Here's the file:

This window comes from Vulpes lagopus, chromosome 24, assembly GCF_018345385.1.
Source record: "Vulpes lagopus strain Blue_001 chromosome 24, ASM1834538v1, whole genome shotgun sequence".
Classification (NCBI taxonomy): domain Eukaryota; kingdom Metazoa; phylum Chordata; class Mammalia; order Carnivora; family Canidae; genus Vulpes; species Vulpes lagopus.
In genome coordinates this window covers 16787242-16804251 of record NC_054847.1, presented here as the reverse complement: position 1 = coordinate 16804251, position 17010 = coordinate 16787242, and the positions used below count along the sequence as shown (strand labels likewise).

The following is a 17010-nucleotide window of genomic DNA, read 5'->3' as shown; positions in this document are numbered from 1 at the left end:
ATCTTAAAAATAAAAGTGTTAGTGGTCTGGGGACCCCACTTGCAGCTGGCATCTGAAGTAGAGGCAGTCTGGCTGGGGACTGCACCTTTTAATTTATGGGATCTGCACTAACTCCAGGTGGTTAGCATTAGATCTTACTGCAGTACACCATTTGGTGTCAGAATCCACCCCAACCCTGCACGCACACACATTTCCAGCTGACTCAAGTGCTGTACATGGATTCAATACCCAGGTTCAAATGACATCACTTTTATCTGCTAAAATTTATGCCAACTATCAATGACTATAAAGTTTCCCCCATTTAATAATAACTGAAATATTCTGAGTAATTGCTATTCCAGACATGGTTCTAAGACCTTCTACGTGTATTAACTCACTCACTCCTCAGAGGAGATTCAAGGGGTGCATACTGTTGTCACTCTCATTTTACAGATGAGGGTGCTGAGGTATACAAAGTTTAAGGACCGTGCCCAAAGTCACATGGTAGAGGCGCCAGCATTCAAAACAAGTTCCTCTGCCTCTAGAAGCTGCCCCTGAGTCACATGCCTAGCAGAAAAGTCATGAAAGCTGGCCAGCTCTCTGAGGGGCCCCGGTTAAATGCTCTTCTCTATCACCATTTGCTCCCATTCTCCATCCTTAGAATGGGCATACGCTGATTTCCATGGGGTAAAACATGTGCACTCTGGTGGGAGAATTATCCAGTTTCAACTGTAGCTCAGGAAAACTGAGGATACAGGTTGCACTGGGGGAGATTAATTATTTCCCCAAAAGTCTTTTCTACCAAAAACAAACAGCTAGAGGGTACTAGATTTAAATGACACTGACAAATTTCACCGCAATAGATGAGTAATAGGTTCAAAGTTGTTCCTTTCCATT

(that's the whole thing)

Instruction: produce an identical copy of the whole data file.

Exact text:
This window comes from Vulpes lagopus, chromosome 24, assembly GCF_018345385.1.
Source record: "Vulpes lagopus strain Blue_001 chromosome 24, ASM1834538v1, whole genome shotgun sequence".
Classification (NCBI taxonomy): domain Eukaryota; kingdom Metazoa; phylum Chordata; class Mammalia; order Carnivora; family Canidae; genus Vulpes; species Vulpes lagopus.
In genome coordinates this window covers 16787242-16804251 of record NC_054847.1, presented here as the reverse complement: position 1 = coordinate 16804251, position 17010 = coordinate 16787242, and the positions used below count along the sequence as shown (strand labels likewise).

The following is a 17010-nucleotide window of genomic DNA, read 5'->3' as shown; positions in this document are numbered from 1 at the left end:
ATCTTAAAAATAAAAGTGTTAGTGGTCTGGGGACCCCACTTGCAGCTGGCATCTGAAGTAGAGGCAGTCTGGCTGGGGACTGCACCTTTTAATTTATGGGATCTGCACTAACTCCAGGTGGTTAGCATTAGATCTTACTGCAGTACACCATTTGGTGTCAGAATCCACCCCAACCCTGCACGCACACACATTTCCAGCTGACTCAAGTGCTGTACATGGATTCAATACCCAGGTTCAAATGACATCACTTTTATCTGCTAAAATTTATGCCAACTATCAATGACTATAAAGTTTCCCCCATTTAATAATAACTGAAATATTCTGAGTAATTGCTATTCCAGACATGGTTCTAAGACCTTCTACGTGTATTAACTCACTCACTCCTCAGAGGAGATTCAAGGGGTGCATACTGTTGTCACTCTCATTTTACAGATGAGGGTGCTGAGGTATACAAAGTTTAAGGACCGTGCCCAAAGTCACATGGTAGAGGCGCCAGCATTCAAAACAAGTTCCTCTGCCTCTAGAAGCTGCCCCTGAGTCACATGCCTAGCAGAAAAGTCATGAAAGCTGGCCAGCTCTCTGAGGGGCCCCGGTTAAATGCTCTTCTCTATCACCATTTGCTCCCATTCTCCATCCTTAGAATGGGCATACGCTGATTTCCATGGGGTAAAACATGTGCACTCTGGTGGGAGAATTATCCAGTTTCAACTGTAGCTCAGGAAAACTGAGGATACAGGTTGCACTGGGGGAGATTAATTATTTCCCCAAAAGTCTTTTCTACCAAAAACAAACAGCTAGAGGGTACTAGATTTAAATGACACTGACAAATTTCACCGCAATAGATGAGTAATAGGTTCAAAGTTGTTCCTTTCCATT